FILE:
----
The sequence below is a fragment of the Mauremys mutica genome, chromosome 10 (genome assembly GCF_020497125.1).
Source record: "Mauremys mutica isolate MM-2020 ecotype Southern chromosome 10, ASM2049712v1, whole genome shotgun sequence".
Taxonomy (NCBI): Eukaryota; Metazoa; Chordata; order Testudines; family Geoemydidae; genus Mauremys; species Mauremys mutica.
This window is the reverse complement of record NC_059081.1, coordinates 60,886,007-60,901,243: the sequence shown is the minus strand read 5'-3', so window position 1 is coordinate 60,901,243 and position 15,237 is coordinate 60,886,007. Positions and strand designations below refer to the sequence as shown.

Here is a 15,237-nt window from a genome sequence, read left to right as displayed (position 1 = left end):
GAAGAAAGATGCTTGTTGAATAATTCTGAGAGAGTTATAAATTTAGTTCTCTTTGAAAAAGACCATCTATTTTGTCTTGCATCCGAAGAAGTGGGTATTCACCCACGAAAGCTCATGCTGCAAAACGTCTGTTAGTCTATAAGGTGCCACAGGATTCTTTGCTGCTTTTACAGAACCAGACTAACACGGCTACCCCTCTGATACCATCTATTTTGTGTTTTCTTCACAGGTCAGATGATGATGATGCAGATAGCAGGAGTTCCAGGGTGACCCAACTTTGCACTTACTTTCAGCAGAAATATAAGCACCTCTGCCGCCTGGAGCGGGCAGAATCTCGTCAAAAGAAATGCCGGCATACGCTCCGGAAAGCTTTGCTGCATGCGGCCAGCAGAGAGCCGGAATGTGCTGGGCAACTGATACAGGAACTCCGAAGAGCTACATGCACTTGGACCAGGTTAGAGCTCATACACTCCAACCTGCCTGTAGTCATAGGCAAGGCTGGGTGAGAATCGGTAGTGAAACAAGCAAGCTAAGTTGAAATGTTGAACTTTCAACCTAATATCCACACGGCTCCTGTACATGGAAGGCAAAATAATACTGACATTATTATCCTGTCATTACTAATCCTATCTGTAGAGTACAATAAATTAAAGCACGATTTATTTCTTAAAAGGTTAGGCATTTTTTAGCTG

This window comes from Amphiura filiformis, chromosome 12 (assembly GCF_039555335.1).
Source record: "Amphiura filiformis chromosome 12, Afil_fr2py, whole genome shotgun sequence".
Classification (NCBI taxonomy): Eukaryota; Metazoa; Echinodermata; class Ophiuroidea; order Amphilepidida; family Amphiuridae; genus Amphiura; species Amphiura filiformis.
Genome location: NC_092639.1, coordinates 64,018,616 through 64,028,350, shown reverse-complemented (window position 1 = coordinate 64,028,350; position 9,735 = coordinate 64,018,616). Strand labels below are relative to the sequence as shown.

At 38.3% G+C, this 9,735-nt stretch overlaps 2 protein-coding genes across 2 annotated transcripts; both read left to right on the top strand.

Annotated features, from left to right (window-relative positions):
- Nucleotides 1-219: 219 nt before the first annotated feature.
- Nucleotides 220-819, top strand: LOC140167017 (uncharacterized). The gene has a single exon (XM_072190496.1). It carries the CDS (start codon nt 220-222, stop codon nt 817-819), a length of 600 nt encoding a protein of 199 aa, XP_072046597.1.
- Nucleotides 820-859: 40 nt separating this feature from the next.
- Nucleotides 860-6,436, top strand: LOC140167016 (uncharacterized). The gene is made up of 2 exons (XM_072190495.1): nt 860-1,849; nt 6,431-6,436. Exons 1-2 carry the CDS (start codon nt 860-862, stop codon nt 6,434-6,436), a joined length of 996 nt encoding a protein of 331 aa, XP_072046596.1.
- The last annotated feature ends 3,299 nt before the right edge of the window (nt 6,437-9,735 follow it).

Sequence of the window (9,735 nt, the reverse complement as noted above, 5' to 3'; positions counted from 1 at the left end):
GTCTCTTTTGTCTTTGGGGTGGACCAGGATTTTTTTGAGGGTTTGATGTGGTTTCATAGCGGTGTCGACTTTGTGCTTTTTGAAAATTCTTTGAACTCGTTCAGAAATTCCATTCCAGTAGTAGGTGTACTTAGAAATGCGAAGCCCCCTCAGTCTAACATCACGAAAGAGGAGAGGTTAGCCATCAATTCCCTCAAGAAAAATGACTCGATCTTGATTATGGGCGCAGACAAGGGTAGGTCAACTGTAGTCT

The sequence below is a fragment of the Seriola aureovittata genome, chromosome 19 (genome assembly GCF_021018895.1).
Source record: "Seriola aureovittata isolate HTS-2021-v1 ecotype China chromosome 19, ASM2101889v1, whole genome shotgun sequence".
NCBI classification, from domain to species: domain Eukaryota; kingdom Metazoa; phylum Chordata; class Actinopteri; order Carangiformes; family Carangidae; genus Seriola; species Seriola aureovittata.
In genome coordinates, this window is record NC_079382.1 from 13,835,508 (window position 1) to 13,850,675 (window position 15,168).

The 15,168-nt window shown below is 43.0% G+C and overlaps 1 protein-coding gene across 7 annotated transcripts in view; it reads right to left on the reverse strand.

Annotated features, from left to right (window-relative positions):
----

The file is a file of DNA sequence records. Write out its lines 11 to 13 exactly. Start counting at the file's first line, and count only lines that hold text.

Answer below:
At 38.3% G+C, this 9,735-nt stretch overlaps 2 protein-coding genes across 2 annotated transcripts; both read left to right on the top strand.

Annotated features, from left to right (window-relative positions):
- Nucleotides 1-219: 219 nt before the first annotated feature.